- Mailing a check or money order to the IRS
- Using the IRS’s Direct Pay online system
Estimated tax payments are separate from annual income tax returns, which are typically filed in April of the following year. If you make estimated tax payments, you will still need to file an annual income tax return to reconcile your estimated tax payments with your actual tax liability for the year.
Why Am I Being Asked to Pay Estimated Taxes?
You may be asked to pay estimated taxes if you receive income that is not subject to tax withholding or if you do not have enough taxes withheld from your income to cover your tax liability. Some common reasons why you may be asked to pay estimated taxes include:
- Self-employment income: If you are self-employed, you are generally responsible for paying your own taxes. You’ll estimate your expected income and tax liability for the year and make quarterly estimated tax payments.
- Rental income: If you receive rental income from a property you own but do not have enough taxes withheld from the rental income, you may be required to make estimated tax payments.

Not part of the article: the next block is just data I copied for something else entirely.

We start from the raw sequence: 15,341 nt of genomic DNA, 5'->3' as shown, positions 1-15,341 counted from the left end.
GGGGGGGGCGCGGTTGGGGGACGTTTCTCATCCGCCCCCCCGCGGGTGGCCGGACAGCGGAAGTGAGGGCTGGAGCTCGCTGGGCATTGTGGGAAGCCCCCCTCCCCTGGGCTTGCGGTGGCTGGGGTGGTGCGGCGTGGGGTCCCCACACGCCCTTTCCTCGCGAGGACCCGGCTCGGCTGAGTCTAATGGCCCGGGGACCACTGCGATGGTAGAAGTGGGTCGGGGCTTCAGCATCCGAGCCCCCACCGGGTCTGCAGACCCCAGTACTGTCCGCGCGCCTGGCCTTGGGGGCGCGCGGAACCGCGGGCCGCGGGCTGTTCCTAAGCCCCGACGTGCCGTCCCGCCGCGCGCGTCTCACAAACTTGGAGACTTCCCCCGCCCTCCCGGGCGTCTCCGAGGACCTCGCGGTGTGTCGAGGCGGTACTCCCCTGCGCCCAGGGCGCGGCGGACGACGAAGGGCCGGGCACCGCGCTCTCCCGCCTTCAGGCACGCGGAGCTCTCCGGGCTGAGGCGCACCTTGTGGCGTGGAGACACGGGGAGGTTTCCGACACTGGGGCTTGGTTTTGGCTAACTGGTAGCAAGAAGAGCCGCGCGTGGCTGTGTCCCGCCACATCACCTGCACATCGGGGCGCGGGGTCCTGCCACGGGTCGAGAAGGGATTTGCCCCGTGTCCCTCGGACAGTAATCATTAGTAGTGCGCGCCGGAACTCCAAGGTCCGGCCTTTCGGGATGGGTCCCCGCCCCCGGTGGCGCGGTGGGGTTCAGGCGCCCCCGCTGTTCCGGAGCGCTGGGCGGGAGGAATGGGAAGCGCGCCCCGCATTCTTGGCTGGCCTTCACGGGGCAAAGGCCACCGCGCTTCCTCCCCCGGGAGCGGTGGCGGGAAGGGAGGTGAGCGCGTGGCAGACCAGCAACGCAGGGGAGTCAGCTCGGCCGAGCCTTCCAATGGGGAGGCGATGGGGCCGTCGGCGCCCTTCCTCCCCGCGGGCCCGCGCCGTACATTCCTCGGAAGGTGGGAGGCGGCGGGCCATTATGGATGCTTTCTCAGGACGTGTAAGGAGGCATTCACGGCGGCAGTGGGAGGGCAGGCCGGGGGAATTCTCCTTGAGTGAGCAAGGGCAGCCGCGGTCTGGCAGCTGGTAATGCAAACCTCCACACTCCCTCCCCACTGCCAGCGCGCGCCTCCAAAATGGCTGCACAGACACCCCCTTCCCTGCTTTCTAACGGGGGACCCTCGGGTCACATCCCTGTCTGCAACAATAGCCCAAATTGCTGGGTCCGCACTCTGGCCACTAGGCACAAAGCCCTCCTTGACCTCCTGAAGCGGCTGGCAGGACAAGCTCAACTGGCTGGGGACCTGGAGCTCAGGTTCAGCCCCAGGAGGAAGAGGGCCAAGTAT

- Investment income: If you receive income from investments, such as dividends or capital gains, you may be required to make estimated tax payments if you do not have enough taxes withheld from the investment income.
- Other income: If you receive income from other sources that are not subject to tax withholding, such as alimony, prizes or awards, you may be required to make estimated tax payments.
Who Needs to Pay Estimated Tax?
Individuals, partners, sole proprietors and S corporation shareholders generally should pay estimated taxes if they anticipate to owe $1,000 or more in taxes for the current tax year after subtracting any withholding and refundable credits.
More specifically, if you receive income that is not subject to tax withholding like self-employment income, rental income, investment income or other types of taxable income, you may need to make estimated tax payments. This is because there is no employer or payer withholding taxes from these types of income, and you are responsible for paying the taxes yourself.
Additionally, if you are employed but do not have enough taxes withheld from your paycheck to cover your tax liability, you may need to make estimated tax payments. This can happen if you have a significant amount of income from other sources, such as self-employment income, or if you have significant deductions or credits that reduce your tax liability.
Who Doesn’t Have to Pay Estimated Tax?
Some taxpayers may be exempt from making estimated tax payments, including: